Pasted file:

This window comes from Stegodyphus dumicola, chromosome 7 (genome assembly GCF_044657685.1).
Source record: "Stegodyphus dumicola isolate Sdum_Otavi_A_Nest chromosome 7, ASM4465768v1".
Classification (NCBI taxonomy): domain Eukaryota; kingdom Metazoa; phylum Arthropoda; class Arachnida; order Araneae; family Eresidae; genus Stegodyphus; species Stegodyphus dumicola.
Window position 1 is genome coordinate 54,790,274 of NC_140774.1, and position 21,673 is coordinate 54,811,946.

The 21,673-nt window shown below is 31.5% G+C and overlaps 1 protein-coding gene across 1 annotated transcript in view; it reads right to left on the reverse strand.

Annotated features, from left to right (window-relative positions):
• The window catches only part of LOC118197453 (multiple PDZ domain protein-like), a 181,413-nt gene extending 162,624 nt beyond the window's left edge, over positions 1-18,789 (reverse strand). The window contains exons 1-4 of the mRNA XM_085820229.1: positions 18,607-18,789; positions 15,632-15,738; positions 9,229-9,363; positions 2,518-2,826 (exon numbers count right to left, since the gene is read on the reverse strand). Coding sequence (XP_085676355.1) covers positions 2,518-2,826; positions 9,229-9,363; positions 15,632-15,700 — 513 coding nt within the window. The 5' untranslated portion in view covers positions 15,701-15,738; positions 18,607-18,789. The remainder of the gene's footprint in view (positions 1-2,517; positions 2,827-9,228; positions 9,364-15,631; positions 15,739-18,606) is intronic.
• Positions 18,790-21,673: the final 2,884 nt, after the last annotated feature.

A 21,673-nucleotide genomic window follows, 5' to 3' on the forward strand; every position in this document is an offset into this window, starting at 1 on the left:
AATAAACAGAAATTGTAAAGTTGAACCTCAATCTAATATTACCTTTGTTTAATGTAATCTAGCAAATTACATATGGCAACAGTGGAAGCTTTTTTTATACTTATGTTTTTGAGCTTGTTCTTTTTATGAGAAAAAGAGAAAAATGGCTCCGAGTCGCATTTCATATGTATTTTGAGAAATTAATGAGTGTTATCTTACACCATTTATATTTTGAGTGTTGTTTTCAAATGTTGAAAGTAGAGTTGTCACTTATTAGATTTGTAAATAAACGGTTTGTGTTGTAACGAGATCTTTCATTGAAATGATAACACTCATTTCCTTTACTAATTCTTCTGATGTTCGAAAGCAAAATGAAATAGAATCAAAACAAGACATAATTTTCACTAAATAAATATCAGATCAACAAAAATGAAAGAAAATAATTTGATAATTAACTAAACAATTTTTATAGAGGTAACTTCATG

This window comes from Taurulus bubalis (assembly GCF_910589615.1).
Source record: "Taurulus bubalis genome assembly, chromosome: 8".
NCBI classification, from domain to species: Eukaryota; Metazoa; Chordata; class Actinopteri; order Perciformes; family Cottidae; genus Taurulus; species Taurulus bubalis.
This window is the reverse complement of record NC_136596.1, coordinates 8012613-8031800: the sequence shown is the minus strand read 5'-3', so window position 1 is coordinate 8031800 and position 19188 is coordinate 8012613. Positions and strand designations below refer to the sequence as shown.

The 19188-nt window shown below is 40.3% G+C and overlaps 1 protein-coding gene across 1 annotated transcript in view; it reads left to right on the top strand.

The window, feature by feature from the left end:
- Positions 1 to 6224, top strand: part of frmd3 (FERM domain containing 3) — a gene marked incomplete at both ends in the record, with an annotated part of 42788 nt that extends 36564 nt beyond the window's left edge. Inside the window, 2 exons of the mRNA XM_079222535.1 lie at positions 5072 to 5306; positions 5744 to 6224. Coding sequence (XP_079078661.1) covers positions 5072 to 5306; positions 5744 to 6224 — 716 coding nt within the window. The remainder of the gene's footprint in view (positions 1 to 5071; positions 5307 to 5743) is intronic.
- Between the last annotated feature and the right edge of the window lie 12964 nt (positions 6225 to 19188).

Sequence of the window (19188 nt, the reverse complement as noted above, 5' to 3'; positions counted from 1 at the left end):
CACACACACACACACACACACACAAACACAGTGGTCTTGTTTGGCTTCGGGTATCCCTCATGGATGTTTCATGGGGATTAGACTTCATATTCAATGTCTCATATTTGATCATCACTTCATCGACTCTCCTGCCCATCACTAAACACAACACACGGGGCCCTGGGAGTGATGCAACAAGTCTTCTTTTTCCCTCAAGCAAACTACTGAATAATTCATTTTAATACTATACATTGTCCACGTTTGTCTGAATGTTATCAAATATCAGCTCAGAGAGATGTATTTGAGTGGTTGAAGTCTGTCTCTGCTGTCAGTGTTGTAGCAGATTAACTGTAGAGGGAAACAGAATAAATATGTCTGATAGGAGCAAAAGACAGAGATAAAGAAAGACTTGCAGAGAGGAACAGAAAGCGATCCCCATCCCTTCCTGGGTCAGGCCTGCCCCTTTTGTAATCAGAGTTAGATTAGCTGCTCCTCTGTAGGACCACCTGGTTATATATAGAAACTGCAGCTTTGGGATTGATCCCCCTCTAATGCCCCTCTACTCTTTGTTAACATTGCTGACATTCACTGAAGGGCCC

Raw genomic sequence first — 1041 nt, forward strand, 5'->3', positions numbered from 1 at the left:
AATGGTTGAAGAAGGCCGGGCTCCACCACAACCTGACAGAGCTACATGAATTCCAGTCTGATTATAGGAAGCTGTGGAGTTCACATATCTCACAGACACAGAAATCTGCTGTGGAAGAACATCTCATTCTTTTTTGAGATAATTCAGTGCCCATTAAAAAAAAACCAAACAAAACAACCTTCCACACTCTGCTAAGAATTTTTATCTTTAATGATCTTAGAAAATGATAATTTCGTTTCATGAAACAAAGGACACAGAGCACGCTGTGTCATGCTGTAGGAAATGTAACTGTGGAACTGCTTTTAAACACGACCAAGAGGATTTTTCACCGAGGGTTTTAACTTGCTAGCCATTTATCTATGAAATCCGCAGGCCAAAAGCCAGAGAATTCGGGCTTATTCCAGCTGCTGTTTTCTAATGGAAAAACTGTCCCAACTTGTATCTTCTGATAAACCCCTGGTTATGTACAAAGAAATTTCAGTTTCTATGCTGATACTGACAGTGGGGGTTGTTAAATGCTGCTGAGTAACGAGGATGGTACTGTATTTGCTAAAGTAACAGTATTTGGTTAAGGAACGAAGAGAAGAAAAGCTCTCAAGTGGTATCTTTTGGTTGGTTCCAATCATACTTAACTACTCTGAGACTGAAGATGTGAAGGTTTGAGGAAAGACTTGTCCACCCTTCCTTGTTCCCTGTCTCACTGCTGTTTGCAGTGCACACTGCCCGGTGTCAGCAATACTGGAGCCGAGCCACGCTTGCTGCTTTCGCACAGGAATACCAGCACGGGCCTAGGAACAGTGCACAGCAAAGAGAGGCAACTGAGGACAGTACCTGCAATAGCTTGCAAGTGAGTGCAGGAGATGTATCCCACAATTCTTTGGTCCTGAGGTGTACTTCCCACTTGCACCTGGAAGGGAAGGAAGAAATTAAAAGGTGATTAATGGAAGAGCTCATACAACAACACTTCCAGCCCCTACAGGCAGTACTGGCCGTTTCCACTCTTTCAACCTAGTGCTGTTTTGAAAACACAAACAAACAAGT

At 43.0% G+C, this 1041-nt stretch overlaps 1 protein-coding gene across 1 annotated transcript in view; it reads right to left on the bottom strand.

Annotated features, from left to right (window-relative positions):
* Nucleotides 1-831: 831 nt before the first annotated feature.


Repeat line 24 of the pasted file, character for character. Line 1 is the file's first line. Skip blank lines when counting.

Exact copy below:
Annotated features, from left to right (window-relative positions):